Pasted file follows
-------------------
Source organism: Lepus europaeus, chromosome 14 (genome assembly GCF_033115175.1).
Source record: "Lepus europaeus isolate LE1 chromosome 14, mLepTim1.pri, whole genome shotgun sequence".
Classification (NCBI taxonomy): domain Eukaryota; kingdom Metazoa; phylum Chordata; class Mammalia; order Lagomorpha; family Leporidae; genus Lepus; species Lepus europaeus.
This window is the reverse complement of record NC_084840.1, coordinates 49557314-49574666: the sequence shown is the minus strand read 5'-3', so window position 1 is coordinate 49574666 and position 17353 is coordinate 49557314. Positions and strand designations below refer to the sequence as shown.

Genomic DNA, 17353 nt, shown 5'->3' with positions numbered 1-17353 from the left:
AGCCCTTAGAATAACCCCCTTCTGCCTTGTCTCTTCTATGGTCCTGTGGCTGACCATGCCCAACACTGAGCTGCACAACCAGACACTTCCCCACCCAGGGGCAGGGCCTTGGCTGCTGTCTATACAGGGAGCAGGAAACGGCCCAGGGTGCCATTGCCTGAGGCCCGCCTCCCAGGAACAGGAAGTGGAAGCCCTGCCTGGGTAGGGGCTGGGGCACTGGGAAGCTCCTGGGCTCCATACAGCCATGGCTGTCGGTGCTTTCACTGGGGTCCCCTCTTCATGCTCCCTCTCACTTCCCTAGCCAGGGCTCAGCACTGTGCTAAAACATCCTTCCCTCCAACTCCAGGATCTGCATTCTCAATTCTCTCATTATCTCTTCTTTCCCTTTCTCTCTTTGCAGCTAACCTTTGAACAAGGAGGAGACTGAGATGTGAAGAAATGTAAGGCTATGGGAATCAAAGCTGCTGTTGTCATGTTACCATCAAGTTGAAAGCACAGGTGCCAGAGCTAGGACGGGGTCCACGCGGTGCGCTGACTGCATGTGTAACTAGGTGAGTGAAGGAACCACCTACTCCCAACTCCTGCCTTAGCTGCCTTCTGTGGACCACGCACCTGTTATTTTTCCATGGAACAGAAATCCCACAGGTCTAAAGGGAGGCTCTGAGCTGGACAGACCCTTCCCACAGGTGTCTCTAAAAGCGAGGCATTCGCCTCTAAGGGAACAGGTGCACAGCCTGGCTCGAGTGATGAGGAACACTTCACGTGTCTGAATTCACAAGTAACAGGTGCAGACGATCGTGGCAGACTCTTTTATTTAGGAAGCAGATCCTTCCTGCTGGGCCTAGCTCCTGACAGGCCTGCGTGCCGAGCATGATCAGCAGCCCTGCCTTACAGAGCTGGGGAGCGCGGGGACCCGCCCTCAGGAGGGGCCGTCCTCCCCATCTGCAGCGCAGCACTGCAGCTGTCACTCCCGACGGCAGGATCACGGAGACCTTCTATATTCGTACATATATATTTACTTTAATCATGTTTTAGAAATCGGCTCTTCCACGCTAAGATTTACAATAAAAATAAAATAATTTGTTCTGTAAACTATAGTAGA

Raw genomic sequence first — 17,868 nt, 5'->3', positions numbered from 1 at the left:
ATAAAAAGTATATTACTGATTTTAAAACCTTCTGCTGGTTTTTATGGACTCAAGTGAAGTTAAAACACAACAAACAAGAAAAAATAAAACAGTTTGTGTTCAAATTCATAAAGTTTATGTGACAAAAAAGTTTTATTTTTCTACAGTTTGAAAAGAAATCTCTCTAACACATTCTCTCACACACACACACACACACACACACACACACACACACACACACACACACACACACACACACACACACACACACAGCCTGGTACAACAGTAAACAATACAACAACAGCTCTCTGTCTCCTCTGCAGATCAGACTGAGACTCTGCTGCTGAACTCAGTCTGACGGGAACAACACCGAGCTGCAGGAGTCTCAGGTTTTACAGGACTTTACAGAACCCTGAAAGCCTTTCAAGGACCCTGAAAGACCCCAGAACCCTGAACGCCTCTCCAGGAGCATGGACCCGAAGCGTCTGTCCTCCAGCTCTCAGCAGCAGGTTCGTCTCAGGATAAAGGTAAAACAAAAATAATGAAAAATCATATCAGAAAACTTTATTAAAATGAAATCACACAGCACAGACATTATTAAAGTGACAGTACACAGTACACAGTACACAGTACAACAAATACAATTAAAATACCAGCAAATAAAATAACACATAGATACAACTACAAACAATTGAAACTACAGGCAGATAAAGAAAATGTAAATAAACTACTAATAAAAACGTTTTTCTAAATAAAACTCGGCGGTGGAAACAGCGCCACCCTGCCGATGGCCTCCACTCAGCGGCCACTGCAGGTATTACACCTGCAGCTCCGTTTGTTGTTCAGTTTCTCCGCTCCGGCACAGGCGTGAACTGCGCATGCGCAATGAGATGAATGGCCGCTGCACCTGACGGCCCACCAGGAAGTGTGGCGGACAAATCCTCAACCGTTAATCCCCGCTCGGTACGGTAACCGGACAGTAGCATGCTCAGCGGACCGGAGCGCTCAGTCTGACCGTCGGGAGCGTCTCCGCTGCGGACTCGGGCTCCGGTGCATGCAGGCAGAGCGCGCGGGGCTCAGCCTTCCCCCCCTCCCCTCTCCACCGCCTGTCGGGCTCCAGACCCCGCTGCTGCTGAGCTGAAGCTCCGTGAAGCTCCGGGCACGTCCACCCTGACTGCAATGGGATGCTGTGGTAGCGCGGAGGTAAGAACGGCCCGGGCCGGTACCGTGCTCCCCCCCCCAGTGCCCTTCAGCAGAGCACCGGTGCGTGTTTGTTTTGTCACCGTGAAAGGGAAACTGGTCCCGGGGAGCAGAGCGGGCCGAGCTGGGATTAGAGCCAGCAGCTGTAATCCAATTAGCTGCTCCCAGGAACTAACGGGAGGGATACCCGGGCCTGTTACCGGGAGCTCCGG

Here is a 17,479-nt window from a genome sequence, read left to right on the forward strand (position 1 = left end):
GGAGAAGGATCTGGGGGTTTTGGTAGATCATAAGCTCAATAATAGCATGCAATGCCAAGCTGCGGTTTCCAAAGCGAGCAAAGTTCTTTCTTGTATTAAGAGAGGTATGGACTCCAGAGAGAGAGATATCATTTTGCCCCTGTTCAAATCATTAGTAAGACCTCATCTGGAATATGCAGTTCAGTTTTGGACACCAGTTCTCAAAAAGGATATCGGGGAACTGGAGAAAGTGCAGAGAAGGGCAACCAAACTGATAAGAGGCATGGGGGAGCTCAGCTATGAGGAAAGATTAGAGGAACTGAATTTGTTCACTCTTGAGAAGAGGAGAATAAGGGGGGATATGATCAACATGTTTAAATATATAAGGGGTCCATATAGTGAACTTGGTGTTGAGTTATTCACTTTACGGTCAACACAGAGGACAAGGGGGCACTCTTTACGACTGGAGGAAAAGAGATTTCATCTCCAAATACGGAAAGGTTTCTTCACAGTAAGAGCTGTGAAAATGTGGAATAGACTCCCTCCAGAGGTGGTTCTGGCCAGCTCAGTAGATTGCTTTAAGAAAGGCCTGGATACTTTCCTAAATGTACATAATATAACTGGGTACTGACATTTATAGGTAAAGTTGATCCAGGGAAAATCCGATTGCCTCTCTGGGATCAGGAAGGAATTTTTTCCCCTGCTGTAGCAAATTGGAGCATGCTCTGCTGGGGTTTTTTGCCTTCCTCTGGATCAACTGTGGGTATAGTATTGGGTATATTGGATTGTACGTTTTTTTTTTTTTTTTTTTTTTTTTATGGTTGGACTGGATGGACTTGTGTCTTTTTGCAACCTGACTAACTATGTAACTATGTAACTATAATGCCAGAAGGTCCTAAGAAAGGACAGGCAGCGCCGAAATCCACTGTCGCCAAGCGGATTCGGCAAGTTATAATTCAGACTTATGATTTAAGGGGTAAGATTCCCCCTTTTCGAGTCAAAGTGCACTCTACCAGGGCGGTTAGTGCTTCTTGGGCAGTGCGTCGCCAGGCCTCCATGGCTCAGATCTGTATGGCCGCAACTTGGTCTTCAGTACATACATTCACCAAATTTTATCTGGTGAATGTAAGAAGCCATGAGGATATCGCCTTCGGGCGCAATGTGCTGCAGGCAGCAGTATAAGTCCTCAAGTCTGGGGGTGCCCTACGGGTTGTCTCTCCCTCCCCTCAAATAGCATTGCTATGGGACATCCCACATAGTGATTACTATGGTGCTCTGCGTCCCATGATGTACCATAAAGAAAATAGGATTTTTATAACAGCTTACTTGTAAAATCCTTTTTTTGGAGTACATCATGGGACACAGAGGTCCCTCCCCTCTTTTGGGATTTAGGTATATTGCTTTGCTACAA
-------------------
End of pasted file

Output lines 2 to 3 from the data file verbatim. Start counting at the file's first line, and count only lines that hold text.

Source record: "Lepus europaeus isolate LE1 chromosome 14, mLepTim1.pri, whole genome shotgun sequence".
Classification (NCBI taxonomy): domain Eukaryota; kingdom Metazoa; phylum Chordata; class Mammalia; order Lagomorpha; family Leporidae; genus Lepus; species Lepus europaeus.